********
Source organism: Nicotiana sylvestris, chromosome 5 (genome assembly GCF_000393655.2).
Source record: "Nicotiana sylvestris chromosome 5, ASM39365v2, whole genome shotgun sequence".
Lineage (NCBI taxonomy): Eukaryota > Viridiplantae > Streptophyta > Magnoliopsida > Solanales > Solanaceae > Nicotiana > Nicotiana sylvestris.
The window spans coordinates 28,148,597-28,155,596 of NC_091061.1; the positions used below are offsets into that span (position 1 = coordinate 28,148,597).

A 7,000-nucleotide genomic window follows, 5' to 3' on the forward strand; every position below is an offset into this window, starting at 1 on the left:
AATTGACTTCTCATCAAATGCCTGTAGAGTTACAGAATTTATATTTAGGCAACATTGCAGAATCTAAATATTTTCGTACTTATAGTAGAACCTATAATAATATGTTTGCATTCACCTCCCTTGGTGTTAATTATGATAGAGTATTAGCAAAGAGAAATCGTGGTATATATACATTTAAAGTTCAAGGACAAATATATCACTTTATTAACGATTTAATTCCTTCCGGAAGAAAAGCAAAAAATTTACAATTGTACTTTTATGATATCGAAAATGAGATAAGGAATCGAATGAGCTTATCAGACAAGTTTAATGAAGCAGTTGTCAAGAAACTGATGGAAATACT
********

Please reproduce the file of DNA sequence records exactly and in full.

Source organism: Nicotiana sylvestris, chromosome 5 (genome assembly GCF_000393655.2).
Source record: "Nicotiana sylvestris chromosome 5, ASM39365v2, whole genome shotgun sequence".
Lineage (NCBI taxonomy): Eukaryota > Viridiplantae > Streptophyta > Magnoliopsida > Solanales > Solanaceae > Nicotiana > Nicotiana sylvestris.
The window spans coordinates 28,148,597-28,155,596 of NC_091061.1; the positions used below are offsets into that span (position 1 = coordinate 28,148,597).

A 7,000-nucleotide genomic window follows, 5' to 3' on the forward strand; every position below is an offset into this window, starting at 1 on the left:
AATTGACTTCTCATCAAATGCCTGTAGAGTTACAGAATTTATATTTAGGCAACATTGCAGAATCTAAATATTTTCGTACTTATAGTAGAACCTATAATAATATGTTTGCATTCACCTCCCTTGGTGTTAATTATGATAGAGTATTAGCAAAGAGAAATCGTGGTATATATACATTTAAAGTTCAAGGACAAATATATCACTTTATTAACGATTTAATTCCTTCCGGAAGAAAAGCAAAAAATTTACAATTGTACTTTTATGATATCGAAAATGAGATAAGGAATCGAATGAGCTTATCAGACAAGTTTAATGAAGCAGTTGTCAAGAAACTGATGGAAATACT